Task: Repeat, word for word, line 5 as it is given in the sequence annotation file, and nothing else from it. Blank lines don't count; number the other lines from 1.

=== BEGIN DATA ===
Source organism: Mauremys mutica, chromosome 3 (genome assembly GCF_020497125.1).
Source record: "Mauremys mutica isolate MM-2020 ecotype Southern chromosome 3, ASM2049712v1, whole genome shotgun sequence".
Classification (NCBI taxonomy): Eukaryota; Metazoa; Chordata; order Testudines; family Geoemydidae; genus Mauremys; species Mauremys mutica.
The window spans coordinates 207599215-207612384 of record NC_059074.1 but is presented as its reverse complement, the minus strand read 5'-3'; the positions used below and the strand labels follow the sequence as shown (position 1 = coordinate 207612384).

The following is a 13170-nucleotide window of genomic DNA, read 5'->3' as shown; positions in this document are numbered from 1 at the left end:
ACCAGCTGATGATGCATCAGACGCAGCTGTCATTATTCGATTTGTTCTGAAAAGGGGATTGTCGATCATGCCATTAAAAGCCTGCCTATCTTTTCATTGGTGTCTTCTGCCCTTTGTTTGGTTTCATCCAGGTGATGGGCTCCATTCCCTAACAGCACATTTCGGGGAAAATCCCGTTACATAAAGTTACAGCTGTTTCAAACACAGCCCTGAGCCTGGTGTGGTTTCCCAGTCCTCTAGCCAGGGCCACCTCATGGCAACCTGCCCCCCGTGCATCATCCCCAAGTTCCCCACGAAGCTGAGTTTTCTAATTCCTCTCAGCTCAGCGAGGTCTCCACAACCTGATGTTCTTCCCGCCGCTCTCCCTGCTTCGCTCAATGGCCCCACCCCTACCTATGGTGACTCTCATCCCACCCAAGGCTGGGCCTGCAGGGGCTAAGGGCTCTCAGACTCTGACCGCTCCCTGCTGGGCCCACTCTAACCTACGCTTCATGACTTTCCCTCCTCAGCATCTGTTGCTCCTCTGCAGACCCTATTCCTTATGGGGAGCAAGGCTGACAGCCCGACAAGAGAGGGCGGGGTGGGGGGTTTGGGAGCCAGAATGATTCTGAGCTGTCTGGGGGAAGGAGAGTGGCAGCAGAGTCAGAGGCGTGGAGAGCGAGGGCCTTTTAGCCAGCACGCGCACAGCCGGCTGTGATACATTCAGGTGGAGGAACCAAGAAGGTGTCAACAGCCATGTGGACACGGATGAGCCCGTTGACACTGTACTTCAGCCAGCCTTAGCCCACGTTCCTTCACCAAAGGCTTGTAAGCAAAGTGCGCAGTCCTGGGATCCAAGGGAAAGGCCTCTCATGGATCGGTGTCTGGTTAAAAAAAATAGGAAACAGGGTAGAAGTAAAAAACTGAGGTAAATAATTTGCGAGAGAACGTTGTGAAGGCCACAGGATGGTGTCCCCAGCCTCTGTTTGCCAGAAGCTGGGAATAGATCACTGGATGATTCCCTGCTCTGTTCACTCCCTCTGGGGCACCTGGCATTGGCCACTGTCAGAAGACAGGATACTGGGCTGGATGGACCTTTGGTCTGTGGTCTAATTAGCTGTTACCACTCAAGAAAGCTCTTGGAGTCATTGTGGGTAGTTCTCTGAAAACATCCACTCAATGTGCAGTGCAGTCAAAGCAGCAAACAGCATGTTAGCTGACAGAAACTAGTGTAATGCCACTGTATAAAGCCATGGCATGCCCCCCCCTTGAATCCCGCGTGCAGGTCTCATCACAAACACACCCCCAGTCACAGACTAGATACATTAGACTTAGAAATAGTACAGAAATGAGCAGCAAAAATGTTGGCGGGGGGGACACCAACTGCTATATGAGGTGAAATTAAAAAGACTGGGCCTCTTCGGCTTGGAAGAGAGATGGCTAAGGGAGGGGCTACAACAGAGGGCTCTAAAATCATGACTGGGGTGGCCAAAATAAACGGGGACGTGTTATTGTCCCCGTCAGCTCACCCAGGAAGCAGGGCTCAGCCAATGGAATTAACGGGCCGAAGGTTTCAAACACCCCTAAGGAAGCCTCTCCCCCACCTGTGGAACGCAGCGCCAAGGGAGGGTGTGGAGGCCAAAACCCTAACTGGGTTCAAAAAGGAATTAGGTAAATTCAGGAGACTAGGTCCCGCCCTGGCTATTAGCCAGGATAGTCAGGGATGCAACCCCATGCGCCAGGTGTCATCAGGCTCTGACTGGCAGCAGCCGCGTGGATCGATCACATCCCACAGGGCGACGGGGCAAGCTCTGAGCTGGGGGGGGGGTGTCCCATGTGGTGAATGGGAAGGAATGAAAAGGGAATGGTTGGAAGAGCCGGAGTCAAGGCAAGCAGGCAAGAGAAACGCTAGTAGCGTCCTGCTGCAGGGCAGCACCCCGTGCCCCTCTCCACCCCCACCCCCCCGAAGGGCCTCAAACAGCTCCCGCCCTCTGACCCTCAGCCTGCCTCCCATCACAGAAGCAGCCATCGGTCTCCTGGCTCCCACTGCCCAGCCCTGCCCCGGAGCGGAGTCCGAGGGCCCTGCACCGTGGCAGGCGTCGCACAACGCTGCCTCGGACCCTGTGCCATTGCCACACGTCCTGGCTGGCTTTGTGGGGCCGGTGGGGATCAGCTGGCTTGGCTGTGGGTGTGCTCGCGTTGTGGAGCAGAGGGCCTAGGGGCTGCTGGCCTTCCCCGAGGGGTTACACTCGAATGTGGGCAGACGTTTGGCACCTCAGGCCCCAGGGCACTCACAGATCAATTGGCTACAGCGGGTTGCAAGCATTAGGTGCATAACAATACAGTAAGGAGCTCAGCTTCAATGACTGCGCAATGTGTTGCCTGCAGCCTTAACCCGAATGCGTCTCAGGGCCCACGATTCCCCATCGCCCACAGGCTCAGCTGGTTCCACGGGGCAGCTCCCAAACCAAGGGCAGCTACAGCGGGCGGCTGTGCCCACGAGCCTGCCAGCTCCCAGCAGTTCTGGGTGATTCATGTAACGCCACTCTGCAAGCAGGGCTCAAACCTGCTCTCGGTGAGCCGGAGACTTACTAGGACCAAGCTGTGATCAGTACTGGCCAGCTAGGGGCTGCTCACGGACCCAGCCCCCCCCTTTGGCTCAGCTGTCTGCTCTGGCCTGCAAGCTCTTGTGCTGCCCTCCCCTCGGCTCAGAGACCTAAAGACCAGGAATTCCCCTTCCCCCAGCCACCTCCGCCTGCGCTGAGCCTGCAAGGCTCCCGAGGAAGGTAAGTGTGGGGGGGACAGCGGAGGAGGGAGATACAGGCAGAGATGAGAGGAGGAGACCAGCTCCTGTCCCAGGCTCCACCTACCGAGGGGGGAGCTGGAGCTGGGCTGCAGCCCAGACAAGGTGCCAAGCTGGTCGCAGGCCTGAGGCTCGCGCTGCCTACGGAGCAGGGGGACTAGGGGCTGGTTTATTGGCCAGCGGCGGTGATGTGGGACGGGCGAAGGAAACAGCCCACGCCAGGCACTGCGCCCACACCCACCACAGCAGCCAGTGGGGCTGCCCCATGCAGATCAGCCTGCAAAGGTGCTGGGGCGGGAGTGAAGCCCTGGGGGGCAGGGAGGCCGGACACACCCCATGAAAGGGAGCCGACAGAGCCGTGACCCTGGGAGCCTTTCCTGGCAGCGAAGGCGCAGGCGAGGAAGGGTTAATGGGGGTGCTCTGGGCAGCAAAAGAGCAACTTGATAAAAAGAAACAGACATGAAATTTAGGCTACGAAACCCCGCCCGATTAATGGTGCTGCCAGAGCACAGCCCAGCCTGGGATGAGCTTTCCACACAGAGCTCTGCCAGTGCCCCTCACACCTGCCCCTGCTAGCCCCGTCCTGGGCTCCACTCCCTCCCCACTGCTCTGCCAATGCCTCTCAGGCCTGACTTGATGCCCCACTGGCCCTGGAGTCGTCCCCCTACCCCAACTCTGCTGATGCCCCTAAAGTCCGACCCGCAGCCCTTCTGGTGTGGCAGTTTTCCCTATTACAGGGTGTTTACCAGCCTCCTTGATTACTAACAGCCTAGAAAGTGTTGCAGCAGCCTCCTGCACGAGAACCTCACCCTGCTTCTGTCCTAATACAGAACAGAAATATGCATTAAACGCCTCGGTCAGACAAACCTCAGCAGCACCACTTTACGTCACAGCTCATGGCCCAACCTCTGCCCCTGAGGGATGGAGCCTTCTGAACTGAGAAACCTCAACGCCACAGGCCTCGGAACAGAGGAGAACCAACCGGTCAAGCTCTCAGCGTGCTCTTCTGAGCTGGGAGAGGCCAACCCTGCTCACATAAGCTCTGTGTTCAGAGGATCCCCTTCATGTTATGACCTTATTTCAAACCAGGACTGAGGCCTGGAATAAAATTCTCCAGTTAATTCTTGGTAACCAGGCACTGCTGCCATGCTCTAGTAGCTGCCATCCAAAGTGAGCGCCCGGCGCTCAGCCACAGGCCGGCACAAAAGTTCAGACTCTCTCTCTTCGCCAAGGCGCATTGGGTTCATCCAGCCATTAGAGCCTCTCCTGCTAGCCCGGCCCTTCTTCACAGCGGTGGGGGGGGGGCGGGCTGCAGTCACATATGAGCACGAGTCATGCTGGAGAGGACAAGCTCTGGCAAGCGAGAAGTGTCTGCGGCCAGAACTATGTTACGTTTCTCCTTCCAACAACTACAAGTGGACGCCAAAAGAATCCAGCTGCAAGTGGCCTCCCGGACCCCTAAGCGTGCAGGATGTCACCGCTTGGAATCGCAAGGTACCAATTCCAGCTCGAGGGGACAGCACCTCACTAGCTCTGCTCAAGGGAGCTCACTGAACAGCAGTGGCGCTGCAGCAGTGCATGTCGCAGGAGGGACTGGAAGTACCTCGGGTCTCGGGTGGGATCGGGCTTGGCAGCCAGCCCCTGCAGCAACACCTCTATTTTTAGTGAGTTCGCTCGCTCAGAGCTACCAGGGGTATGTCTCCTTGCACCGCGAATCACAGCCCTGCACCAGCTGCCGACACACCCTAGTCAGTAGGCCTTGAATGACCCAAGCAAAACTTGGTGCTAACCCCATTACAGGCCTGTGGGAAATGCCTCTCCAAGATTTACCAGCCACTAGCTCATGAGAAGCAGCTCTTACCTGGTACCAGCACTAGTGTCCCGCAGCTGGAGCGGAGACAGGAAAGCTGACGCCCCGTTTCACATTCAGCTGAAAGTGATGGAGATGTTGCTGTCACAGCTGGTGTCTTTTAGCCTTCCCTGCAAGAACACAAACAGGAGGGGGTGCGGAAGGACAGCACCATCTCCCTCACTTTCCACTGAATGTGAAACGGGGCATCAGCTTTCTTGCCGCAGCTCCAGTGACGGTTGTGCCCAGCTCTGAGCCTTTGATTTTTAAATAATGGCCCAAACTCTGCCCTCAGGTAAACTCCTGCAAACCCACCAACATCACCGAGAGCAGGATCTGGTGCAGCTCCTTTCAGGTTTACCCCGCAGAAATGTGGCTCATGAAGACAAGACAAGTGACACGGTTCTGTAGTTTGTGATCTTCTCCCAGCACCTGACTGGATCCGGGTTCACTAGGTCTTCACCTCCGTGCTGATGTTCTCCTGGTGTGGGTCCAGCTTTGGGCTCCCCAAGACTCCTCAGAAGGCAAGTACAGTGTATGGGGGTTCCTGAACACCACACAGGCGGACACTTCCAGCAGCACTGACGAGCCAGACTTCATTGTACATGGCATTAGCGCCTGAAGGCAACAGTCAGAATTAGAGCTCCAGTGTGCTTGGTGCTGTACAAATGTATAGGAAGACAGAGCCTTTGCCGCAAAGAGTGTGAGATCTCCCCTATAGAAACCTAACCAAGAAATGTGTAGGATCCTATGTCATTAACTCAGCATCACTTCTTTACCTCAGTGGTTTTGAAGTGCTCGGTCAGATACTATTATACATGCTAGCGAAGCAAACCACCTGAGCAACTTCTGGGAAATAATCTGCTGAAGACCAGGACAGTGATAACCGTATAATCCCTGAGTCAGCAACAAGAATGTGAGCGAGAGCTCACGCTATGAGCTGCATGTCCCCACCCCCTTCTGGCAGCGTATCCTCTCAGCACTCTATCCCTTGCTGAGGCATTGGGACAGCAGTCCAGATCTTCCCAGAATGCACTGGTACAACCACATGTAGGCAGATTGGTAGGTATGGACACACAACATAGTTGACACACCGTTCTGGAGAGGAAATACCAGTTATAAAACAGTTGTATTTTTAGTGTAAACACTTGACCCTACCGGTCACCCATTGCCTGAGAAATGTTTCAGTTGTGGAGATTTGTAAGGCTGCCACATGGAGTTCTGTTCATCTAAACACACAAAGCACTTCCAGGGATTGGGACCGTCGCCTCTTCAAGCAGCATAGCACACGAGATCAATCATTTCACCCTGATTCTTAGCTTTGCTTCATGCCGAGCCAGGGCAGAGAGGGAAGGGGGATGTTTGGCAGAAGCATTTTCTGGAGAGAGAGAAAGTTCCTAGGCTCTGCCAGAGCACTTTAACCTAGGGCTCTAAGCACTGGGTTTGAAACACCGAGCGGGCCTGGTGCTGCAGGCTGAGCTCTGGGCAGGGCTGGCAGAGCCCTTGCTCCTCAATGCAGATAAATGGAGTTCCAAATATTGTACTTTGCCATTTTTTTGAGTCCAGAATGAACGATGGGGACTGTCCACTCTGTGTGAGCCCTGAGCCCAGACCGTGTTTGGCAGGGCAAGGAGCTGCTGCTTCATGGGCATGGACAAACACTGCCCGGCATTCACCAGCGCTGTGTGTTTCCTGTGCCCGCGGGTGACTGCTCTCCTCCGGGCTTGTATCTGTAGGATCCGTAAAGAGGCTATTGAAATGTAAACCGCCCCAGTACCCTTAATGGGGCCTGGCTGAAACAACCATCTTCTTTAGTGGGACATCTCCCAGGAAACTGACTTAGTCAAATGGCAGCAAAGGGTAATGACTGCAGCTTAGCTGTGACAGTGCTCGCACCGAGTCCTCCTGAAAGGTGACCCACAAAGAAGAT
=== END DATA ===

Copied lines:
The following is a 13170-nucleotide window of genomic DNA, read 5'->3' as shown; positions in this document are numbered from 1 at the left end: